Jolly Roger

Dave Wilton dave at WILTON.NET
Wed Jul 31 22:25:37 UTC 2002

> From the Airman's Information Manual, published by the FAA:
> ROGER---"I have received all of your last transmission."  It
> should not be used to answer a question requring a yes or no
> answer.
> WILCO---"I have received your message, understand it, and
> will comply with it."
> Hence "Roger Wilco" is aerial shorthand for two complete
> independent clauses: "I have received your message AND I
> will comply with it."

Military usage is slightly different. "Roger Wilco" should never be used as
a phrase. It is either "roger" or "wilco," never both.

>From FM 24-9, "Radio Operator's Handbook," Dept. of the Army, May 1991:

"ROGER: I have received your last transmission satisfactorily."

"WILCO: I have received your signal, understand it, and will comply. (To be
used only by the addressee. Since the meaning of ROGER is included in that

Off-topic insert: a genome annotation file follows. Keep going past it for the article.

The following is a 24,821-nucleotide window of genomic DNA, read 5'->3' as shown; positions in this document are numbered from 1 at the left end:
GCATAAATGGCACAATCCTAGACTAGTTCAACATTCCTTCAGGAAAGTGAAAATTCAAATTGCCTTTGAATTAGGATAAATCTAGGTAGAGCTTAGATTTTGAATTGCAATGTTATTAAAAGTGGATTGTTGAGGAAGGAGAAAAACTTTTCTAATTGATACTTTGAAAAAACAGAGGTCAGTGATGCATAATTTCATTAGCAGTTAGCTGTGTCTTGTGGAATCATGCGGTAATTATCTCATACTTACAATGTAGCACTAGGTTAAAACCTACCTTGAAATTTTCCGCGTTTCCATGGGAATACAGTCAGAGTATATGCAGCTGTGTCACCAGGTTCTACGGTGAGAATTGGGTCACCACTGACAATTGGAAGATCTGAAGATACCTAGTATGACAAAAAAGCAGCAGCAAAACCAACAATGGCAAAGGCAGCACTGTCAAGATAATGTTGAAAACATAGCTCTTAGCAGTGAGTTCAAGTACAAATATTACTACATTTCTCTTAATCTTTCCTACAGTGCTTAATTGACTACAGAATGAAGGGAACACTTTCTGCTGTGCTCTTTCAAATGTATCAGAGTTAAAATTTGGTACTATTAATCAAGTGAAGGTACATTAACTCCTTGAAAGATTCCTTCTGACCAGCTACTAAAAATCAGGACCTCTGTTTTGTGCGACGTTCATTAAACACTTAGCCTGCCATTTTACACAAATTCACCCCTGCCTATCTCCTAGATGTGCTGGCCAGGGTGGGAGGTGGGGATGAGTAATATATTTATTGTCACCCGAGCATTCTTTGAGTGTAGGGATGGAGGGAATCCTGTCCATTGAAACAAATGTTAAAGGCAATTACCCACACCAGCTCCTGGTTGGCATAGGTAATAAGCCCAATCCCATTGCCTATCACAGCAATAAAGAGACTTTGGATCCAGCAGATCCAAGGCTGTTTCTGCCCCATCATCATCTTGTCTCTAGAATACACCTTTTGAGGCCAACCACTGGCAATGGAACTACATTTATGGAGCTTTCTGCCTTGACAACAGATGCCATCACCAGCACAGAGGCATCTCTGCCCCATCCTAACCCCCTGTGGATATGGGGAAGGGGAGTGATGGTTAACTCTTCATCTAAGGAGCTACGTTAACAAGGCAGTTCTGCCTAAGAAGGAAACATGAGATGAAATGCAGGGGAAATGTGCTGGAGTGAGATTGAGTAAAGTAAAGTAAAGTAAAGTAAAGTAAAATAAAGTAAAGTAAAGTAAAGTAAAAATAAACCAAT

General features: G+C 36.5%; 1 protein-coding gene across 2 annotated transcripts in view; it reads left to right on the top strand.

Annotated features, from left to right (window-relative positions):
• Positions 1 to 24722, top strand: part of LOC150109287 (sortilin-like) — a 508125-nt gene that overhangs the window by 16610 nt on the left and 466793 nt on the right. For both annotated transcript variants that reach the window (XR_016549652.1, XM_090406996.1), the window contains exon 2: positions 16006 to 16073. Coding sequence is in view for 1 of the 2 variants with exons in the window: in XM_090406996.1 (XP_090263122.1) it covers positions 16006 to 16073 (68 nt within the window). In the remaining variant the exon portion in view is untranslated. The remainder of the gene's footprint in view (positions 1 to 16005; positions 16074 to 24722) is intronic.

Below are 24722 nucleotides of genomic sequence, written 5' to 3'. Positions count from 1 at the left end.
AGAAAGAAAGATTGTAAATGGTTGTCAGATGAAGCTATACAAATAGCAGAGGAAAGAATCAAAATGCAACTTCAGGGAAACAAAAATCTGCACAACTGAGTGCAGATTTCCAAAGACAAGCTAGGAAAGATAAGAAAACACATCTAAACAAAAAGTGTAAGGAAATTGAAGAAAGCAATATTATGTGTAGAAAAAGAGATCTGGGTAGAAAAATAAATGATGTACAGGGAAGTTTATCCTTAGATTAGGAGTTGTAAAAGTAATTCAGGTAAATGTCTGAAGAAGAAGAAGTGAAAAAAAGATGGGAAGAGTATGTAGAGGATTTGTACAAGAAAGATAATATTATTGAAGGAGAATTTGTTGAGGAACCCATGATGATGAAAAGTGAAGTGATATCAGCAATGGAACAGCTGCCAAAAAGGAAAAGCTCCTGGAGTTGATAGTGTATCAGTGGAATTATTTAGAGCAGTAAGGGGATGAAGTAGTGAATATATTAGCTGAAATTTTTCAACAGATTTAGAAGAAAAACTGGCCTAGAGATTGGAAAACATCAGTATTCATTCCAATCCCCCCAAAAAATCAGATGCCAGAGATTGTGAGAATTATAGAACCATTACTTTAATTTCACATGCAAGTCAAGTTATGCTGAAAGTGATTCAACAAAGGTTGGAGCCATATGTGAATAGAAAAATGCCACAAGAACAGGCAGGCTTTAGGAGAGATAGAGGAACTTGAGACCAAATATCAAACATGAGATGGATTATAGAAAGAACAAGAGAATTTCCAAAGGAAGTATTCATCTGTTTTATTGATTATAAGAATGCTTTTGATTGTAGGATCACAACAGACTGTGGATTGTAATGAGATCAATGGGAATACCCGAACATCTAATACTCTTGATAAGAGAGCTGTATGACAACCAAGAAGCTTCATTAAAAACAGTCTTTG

of WILCO, the two prowords are never used together.)"

The same goes with "over and out." It is either "over" or "out," never both.

> "Roger" is the code word for the letter "R" in the old
> "Able-Baker-Charlie" alphabet used in World War II (and
> still occasionally heard today).  The "Alfa-Bravo-Charlie"
> ICAO alphabet which replaced the older one uses "Romeo"
> for "R", but I've never heard of any pirates flying the
> Jolly Romeo.

Military types refer to it as the NATO alphabet, not ICAO. It's the same
thing, just two different international organizations promulgating it.

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